Iran says women will be allowed to attend World Cup qualifier
Tehran assured Fifa women will be allowed to attend the match next month following the 'blue girl' incident
Iranian authorities have assured Fifa that woman will be able to attend a World Cup qualifying match in Tehran next month, Gianni Infantino, the president of football's governing body, said.
The assurance came after Fifa demanded that Iran allow women free unlimited access to stadiums following the "blue girl" incident where a woman killed herself after being arrested trying to access a football stadium.
"We have been assured that as of the next international game of Iran, women will be allowed to enter football stadiums," Mr Infantino told press in Milan on Sunday.
Fifa wants Iran to end its ban on women entering stadiums as it breaches international football statutes prohibiting discrimination.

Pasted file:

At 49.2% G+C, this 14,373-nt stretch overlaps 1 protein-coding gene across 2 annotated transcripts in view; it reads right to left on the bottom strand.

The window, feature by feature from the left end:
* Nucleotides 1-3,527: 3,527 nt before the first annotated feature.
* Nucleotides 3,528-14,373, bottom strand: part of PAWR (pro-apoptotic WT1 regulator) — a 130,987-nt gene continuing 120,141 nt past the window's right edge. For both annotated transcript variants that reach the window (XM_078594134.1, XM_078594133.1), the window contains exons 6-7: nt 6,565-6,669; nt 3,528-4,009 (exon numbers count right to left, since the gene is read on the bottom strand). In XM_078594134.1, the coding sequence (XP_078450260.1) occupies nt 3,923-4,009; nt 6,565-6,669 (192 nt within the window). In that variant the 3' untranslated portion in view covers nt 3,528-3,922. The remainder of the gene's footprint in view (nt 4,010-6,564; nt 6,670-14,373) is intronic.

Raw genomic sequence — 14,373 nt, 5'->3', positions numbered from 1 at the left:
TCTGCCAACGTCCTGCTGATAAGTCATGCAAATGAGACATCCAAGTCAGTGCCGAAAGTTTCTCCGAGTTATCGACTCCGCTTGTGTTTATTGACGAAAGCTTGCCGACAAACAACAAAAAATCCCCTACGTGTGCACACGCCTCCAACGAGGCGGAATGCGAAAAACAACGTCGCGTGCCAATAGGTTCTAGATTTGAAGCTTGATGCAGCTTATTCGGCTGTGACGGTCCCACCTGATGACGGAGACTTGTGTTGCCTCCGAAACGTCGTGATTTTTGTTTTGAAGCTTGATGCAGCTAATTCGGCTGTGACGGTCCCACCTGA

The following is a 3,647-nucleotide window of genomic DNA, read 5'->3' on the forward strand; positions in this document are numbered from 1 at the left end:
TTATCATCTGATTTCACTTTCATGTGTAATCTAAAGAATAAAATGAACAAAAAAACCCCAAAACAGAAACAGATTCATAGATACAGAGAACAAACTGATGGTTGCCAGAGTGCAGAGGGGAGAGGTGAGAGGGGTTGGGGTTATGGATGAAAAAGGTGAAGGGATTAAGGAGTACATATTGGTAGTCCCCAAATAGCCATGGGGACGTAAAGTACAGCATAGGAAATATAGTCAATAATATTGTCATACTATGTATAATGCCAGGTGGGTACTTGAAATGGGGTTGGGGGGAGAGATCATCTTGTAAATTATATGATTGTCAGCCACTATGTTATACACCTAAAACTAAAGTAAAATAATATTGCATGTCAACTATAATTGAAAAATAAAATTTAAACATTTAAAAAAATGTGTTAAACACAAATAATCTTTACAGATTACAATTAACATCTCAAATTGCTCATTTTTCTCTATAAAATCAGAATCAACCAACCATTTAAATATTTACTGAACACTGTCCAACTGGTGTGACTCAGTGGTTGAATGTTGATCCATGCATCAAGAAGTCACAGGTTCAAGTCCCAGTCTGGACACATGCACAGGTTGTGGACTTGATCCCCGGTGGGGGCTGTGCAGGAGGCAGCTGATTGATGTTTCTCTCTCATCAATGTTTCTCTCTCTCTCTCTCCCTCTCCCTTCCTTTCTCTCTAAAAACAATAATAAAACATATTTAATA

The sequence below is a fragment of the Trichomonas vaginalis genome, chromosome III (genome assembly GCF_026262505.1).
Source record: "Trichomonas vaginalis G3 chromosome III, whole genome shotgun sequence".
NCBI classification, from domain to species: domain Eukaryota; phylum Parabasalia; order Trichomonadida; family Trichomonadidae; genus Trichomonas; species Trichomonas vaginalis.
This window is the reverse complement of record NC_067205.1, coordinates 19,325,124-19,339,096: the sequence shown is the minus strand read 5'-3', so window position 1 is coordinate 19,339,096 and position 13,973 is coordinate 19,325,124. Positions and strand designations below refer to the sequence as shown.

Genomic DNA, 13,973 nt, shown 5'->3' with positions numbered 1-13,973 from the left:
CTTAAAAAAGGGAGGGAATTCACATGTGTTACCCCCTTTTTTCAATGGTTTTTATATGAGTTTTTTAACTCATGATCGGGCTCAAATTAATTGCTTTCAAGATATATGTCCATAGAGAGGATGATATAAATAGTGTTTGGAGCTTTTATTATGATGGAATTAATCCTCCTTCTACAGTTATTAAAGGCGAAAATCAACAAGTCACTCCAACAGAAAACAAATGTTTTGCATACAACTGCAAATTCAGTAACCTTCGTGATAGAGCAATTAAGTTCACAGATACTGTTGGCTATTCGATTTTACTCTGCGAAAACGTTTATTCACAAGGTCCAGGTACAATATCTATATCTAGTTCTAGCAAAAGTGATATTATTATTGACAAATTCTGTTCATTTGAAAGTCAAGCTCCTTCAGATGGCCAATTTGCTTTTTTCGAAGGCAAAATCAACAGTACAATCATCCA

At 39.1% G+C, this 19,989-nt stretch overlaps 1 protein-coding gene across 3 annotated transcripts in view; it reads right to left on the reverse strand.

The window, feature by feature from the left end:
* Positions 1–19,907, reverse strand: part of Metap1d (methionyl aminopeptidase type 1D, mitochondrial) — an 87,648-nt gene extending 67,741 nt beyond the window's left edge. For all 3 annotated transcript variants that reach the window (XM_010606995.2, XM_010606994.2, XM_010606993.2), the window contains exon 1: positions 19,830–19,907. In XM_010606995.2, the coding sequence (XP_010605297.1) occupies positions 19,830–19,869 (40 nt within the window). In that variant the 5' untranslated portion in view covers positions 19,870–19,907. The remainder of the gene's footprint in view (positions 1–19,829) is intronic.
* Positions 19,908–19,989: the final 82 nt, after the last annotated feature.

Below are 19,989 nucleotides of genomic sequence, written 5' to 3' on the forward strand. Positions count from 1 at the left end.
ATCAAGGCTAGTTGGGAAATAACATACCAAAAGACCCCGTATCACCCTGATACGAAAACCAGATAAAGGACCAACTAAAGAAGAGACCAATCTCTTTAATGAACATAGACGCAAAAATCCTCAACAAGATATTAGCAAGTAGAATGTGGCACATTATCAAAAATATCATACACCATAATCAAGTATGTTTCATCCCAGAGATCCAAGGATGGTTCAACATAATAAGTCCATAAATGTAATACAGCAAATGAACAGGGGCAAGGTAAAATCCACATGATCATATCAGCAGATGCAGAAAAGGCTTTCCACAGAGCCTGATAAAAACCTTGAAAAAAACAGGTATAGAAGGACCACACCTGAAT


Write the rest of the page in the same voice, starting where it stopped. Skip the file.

"We need to have women attending, we need to push for that with respect but in a strong and forceful way and we cannot wait any more," Mr Infantino said.
"This is something very important, it is 40 years that this has not happened, with a couple of exceptions, but it is important to move to the next level and to the next stage."
The Islamic republic barred female spectators from football and other stadiums in 1981, with clerics arguing they must be protected from the masculine atmosphere and sight of semi-clad men.
Fifa officials have been in Iran to discus preparations for the October 10 World Cup qualifier against Cambodia, their first home game of the 2022 qualifying competition.
Sahar Khodayari, dubbed the "blue girl" because of the colours of the team she supported, Esteghlal
FC, was reportedly detained last year when trying to enter a stadium dressed as a man to watch them.
She died of her injuries in a Tehran hospital after setting herself on fire outside a court in early September.
The death of Khodayari sparked an outcry online, with many calling on Fifa to ban Iran from international competitions and for fans to boycott matches.
"I think it's huge, that Fifa has enough of a pull and ability to influence change," two-time US women's World Cup winning coach Jill Ellis said on the sidelines of the Milan conference.
"It's absolutely right, I don't think there should be any discrimination, period. And not to allow women attend matches, I can't even wrap my brain around it."
Updated: September 23, 2019 11:20 AM